While the federal government’s infrastructure funding creates unique opportunities, it also exposes challenges that states and tribes must get in front of to ensure that funding is sustainable and implementation is effective.

The good news is that digital equity is finally front and center—where it belongs—and it has taken nearly twenty years of advocacy and practice to get us to this point.

Following are three key lessons I have learned to ensure efforts to expand connectivity are community oriented and sustainable.

1. Bring in local leadership—now

Across the country, areas that have a dedicated local leadership responsible solely for digital equity and inclusion are outpacing their counterparts. Someone, or ideally a team, needs to wake up every day thinking about what digital equity means in their community, how to make a reality in a way that supports key priorities, and where the true needs are. We have seen benefits in cities such as Detroit and Seattle, who have taken this approach.

We must support these leaders with accurate data. At the Marconi Society, a nonprofit that champions digital equity, I helped launch the National Broadband Mapping Coalition to help leaders from rural communities and urban ‘digital deserts’ identify broadband gaps. The NBMC has developed a no-cost mapping toolkit to help educate and guide communities.

2. Plan for sustainability while you have strong funding

We need to anchor digital inclusion efforts to long-term state programs to solidify funding and reinforce the intersectional impact of digital inclusion. Typically, digital inclusion programs blossom within the period of investment but falter when funding runs out, only to peak again when new grants or federal money become available.

This process wastes resources, relationships, and time, resulting in stop-and-start programs that aren’t able to address residents’ needs nor build momentum.

For example, a state like Maine with an older rural population is likely to prioritize services that allow for aging in place and telemedicine care for seniors. States like Utah or Texas, with relatively young populations, might place a higher priority on education and K–12 STEM pipelines. This alignment will allow state leaders to prioritize and bake sustainability into their broadband plans, create digital equity programs that support their priorities, and incorporate data collection into their work.

3. Create the workforce your state will need

In order to implement strong broadband plans that create true digital equity, state and local governments need a pipeline of people who understand the unique intersection of technology, policy, and grassroots digital inclusion work needed to bridge the digital divide. As of last year, nearly 20 states did not even have a dedicated broadband office to begin this work. With funding already being dispersed to states, we are at a critical moment.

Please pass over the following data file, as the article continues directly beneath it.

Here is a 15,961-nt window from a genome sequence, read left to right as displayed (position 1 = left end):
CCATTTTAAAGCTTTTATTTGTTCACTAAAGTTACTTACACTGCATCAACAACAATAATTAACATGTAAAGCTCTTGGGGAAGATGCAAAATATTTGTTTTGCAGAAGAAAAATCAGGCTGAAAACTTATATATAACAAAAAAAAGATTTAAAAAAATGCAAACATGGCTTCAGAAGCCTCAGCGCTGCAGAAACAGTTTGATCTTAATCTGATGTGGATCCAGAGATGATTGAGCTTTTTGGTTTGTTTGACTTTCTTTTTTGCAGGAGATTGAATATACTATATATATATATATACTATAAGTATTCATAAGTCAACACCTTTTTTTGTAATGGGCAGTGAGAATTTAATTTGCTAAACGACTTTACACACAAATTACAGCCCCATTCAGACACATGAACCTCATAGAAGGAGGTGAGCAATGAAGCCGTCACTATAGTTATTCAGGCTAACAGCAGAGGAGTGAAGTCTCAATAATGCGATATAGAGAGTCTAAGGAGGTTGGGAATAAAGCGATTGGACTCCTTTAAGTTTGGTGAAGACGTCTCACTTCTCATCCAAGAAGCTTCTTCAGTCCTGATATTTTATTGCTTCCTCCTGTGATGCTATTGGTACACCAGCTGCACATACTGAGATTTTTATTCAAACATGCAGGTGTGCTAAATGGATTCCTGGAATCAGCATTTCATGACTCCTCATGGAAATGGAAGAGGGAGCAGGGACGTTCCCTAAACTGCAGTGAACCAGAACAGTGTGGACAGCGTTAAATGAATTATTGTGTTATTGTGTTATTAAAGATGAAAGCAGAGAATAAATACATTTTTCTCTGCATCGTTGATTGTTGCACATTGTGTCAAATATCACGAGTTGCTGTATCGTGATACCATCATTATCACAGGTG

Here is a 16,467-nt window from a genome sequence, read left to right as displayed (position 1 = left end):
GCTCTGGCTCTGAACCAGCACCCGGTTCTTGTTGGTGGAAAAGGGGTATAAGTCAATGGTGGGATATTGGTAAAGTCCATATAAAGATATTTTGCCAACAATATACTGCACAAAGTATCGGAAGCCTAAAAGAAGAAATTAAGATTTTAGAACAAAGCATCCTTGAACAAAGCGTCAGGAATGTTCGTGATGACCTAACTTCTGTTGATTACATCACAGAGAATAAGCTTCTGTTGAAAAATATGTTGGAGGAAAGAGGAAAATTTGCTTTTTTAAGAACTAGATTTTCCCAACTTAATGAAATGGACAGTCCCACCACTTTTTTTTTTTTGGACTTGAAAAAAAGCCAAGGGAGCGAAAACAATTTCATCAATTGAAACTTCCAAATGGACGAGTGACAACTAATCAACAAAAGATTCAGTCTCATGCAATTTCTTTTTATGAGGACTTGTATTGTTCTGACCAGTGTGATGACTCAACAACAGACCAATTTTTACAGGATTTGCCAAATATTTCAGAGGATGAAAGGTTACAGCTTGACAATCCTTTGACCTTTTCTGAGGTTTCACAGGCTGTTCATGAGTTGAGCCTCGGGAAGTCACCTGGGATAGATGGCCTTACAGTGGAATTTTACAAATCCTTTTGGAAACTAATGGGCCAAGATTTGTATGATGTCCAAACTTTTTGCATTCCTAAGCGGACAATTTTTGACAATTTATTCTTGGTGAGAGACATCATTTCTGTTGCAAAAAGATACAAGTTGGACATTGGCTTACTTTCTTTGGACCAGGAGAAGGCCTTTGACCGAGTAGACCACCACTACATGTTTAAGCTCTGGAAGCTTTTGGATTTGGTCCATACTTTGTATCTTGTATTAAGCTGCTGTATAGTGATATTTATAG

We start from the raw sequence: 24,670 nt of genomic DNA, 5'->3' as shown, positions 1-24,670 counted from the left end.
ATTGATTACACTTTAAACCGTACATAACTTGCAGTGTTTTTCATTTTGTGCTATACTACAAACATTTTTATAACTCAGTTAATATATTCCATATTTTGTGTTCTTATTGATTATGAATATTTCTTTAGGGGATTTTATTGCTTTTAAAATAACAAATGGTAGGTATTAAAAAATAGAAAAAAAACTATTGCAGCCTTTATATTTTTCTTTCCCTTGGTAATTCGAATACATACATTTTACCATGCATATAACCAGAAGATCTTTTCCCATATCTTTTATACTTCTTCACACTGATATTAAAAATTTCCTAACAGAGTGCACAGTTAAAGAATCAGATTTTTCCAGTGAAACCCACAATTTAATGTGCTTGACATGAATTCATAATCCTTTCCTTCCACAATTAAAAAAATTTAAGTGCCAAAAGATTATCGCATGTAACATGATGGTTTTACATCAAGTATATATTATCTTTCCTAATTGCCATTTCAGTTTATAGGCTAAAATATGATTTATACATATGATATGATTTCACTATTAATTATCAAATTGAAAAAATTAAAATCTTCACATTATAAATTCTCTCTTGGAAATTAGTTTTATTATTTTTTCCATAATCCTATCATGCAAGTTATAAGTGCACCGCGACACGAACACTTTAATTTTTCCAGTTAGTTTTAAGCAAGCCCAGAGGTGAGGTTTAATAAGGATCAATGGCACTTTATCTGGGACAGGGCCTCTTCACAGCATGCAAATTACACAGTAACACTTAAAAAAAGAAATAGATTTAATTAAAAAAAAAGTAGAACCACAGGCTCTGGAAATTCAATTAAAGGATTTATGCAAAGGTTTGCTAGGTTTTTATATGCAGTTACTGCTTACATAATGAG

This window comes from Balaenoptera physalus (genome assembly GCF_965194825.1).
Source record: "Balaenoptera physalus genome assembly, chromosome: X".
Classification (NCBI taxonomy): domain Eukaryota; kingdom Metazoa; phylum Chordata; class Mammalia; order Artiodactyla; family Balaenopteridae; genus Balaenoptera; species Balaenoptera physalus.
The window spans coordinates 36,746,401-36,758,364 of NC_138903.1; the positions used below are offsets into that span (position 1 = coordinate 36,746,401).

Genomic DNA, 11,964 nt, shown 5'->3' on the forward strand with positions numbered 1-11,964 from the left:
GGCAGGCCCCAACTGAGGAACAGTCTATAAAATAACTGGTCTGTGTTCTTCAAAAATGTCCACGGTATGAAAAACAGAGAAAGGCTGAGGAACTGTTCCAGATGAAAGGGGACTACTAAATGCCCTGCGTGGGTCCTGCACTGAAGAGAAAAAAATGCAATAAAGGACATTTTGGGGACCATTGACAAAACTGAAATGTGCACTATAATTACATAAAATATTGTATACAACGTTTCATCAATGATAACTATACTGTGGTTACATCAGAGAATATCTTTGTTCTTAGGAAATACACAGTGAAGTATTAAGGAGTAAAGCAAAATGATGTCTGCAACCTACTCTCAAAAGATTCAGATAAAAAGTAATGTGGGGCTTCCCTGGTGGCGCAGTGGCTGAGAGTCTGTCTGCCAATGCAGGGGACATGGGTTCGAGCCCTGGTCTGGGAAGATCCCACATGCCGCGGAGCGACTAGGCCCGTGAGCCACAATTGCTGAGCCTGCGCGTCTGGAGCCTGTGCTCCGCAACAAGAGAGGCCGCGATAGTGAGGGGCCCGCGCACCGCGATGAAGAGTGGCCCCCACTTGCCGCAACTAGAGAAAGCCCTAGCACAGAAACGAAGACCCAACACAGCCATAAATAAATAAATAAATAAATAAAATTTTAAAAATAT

To help create this workforce, the Marconi Society conceptualized and is developing the first-ever “Digital Inclusion Leadership” professional certificate with Arizona State University. The program will launch in Fall 2022 and will include top-ranked professors and leading industry experts as teachers and advisors.

I believe that this interdisciplinary workforce will continue to be in high demand as states integrate digital equity into their long-term priorities.

After years of helping to lay the groundwork for the current burst of funding and activity around digital equity, I can say that our work has only just begun. We have the gift of beginning with knowledge and funding that can be truly transformative. The digitally equitable future we are fighting for is closer than it has ever been before—let’s make sure we get this right.

Samantha Schartman-Cycyk is President of the Marconi Society, a nonprofit organization dedicated to advancing digitally equitable communities by empowering change agents across sectors. Over her 20-year career, she has built forward-thinking programs and tools to drive impact on digital inclusion at the local and national levels, through projects with the National Telecommunications and Information Administration (NTIA), community training, and data collecting efforts. The Marconi Society celebrates and supports visionaries building tomorrow’s technologies upon the foundation of a connected world we helped create. This piece is exclusive to Broadband Breakfast.

Broadband Breakfast accepts commentary from informed observers of the broadband scene. Please send pieces to commentary@breakfast.media. The views expressed in Expert Opinion pieces do not necessarily reflect the views of Broadband Breakfast and Breakfast Media LLC.

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Digital Inclusion

W. Antoni Sinkfield: To Succeed in 21st Century, Communities Need to Get Connected Now